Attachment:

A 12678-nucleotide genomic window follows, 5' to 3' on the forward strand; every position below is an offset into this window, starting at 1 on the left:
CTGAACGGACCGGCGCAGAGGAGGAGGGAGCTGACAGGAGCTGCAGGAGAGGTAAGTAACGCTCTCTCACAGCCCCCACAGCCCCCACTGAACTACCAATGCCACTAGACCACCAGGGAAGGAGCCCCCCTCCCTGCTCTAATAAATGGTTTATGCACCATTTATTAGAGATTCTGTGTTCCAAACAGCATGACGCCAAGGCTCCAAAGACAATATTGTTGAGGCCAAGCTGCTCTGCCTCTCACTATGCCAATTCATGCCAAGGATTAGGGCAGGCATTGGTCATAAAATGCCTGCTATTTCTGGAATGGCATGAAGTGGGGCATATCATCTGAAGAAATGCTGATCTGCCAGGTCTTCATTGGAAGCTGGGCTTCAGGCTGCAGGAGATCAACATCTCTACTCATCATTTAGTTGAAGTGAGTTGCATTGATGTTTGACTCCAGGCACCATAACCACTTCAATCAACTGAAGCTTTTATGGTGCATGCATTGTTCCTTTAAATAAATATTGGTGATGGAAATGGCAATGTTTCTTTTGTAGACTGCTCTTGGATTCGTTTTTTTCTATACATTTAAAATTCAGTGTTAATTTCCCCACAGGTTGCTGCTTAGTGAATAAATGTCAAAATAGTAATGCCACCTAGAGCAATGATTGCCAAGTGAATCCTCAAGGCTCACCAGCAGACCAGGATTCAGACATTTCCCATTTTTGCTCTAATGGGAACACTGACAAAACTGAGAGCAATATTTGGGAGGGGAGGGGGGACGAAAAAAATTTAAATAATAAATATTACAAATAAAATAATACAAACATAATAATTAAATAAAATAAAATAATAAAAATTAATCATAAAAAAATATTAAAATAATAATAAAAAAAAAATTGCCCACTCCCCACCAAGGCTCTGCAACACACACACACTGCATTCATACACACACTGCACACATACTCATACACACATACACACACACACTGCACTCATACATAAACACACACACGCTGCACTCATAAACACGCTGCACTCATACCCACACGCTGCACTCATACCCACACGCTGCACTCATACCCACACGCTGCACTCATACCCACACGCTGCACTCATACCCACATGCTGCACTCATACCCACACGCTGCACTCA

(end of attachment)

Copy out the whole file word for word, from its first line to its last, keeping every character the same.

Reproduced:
A 12678-nucleotide genomic window follows, 5' to 3' on the forward strand; every position below is an offset into this window, starting at 1 on the left:
CTGAACGGACCGGCGCAGAGGAGGAGGGAGCTGACAGGAGCTGCAGGAGAGGTAAGTAACGCTCTCTCACAGCCCCCACAGCCCCCACTGAACTACCAATGCCACTAGACCACCAGGGAAGGAGCCCCCCTCCCTGCTCTAATAAATGGTTTATGCACCATTTATTAGAGATTCTGTGTTCCAAACAGCATGACGCCAAGGCTCCAAAGACAATATTGTTGAGGCCAAGCTGCTCTGCCTCTCACTATGCCAATTCATGCCAAGGATTAGGGCAGGCATTGGTCATAAAATGCCTGCTATTTCTGGAATGGCATGAAGTGGGGCATATCATCTGAAGAAATGCTGATCTGCCAGGTCTTCATTGGAAGCTGGGCTTCAGGCTGCAGGAGATCAACATCTCTACTCATCATTTAGTTGAAGTGAGTTGCATTGATGTTTGACTCCAGGCACCATAACCACTTCAATCAACTGAAGCTTTTATGGTGCATGCATTGTTCCTTTAAATAAATATTGGTGATGGAAATGGCAATGTTTCTTTTGTAGACTGCTCTTGGATTCGTTTTTTTCTATACATTTAAAATTCAGTGTTAATTTCCCCACAGGTTGCTGCTTAGTGAATAAATGTCAAAATAGTAATGCCACCTAGAGCAATGATTGCCAAGTGAATCCTCAAGGCTCACCAGCAGACCAGGATTCAGACATTTCCCATTTTTGCTCTAATGGGAACACTGACAAAACTGAGAGCAATATTTGGGAGGGGAGGGGGGACGAAAAAAATTTAAATAATAAATATTACAAATAAAATAATACAAACATAATAATTAAATAAAATAAAATAATAAAAATTAATCATAAAAAAATATTAAAATAATAATAAAAAAAAAATTGCCCACTCCCCACCAAGGCTCTGCAACACACACACACTGCATTCATACACACACTGCACACATACTCATACACACATACACACACACACTGCACTCATACATAAACACACACACGCTGCACTCATAAACACGCTGCACTCATACCCACACGCTGCACTCATACCCACACGCTGCACTCATACCCACACGCTGCACTCATACCCACACGCTGCACTCATACCCACATGCTGCACTCATACCCACACGCTGCACTCA